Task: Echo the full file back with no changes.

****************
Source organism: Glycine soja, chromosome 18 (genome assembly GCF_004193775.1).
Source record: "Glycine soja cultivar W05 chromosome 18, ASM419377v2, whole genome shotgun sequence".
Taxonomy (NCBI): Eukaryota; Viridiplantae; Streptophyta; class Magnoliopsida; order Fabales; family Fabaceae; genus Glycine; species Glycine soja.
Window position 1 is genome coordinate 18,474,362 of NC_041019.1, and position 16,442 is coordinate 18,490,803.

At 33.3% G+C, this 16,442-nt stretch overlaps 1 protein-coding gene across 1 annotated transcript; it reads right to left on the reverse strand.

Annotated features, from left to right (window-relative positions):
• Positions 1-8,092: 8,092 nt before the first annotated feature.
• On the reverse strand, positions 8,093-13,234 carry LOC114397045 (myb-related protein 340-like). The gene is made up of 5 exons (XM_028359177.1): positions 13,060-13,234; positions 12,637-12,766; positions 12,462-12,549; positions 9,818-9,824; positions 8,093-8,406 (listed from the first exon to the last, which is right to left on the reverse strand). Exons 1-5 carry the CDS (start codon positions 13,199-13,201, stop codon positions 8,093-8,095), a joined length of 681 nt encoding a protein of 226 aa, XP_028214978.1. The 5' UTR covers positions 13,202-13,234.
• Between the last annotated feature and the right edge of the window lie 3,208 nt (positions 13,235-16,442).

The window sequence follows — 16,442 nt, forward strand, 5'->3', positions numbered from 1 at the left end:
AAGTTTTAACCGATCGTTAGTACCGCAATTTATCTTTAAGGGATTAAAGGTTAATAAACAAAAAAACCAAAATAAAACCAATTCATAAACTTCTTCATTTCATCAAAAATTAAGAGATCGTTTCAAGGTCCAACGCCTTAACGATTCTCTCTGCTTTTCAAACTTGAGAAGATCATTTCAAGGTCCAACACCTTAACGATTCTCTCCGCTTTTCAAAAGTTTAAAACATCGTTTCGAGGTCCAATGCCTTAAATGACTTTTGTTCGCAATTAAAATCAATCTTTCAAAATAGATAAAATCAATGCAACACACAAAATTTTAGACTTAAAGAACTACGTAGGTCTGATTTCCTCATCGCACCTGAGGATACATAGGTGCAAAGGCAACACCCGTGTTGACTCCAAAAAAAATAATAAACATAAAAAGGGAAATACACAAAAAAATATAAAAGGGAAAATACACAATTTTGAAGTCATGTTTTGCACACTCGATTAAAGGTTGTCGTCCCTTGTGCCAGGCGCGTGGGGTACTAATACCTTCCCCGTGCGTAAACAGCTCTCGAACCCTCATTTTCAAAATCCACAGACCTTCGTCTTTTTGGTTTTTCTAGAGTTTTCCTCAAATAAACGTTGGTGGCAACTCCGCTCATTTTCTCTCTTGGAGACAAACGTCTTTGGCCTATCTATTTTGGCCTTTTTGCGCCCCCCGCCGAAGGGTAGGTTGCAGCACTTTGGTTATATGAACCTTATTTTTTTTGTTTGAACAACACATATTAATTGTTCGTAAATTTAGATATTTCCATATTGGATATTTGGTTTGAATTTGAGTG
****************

Source organism: Glycine soja, chromosome 18 (genome assembly GCF_004193775.1).
Source record: "Glycine soja cultivar W05 chromosome 18, ASM419377v2, whole genome shotgun sequence".
Taxonomy (NCBI): Eukaryota; Viridiplantae; Streptophyta; class Magnoliopsida; order Fabales; family Fabaceae; genus Glycine; species Glycine soja.
Window position 1 is genome coordinate 18,474,362 of NC_041019.1, and position 16,442 is coordinate 18,490,803.

At 33.3% G+C, this 16,442-nt stretch overlaps 1 protein-coding gene across 1 annotated transcript; it reads right to left on the reverse strand.

Annotated features, from left to right (window-relative positions):
• Positions 1-8,092: 8,092 nt before the first annotated feature.
• On the reverse strand, positions 8,093-13,234 carry LOC114397045 (myb-related protein 340-like). The gene is made up of 5 exons (XM_028359177.1): positions 13,060-13,234; positions 12,637-12,766; positions 12,462-12,549; positions 9,818-9,824; positions 8,093-8,406 (listed from the first exon to the last, which is right to left on the reverse strand). Exons 1-5 carry the CDS (start codon positions 13,199-13,201, stop codon positions 8,093-8,095), a joined length of 681 nt encoding a protein of 226 aa, XP_028214978.1. The 5' UTR covers positions 13,202-13,234.
• Between the last annotated feature and the right edge of the window lie 3,208 nt (positions 13,235-16,442).

The window sequence follows — 16,442 nt, forward strand, 5'->3', positions numbered from 1 at the left end:
AAGTTTTAACCGATCGTTAGTACCGCAATTTATCTTTAAGGGATTAAAGGTTAATAAACAAAAAAACCAAAATAAAACCAATTCATAAACTTCTTCATTTCATCAAAAATTAAGAGATCGTTTCAAGGTCCAACGCCTTAACGATTCTCTCTGCTTTTCAAACTTGAGAAGATCATTTCAAGGTCCAACACCTTAACGATTCTCTCCGCTTTTCAAAAGTTTAAAACATCGTTTCGAGGTCCAATGCCTTAAATGACTTTTGTTCGCAATTAAAATCAATCTTTCAAAATAGATAAAATCAATGCAACACACAAAATTTTAGACTTAAAGAACTACGTAGGTCTGATTTCCTCATCGCACCTGAGGATACATAGGTGCAAAGGCAACACCCGTGTTGACTCCAAAAAAAATAATAAACATAAAAAGGGAAATACACAAAAAAATATAAAAGGGAAAATACACAATTTTGAAGTCATGTTTTGCACACTCGATTAAAGGTTGTCGTCCCTTGTGCCAGGCGCGTGGGGTACTAATACCTTCCCCGTGCGTAAACAGCTCTCGAACCCTCATTTTCAAAATCCACAGACCTTCGTCTTTTTGGTTTTTCTAGAGTTTTCCTCAAATAAACGTTGGTGGCAACTCCGCTCATTTTCTCTCTTGGAGACAAACGTCTTTGGCCTATCTATTTTGGCCTTTTTGCGCCCCCCGCCGAAGGGTAGGTTGCAGCACTTTGGTTATATGAACCTTATTTTTTTTGTTTGAACAACACATATTAATTGTTCGTAAATTTAGATATTTCCATATTGGATATTTGGTTTGAATTTGAGTG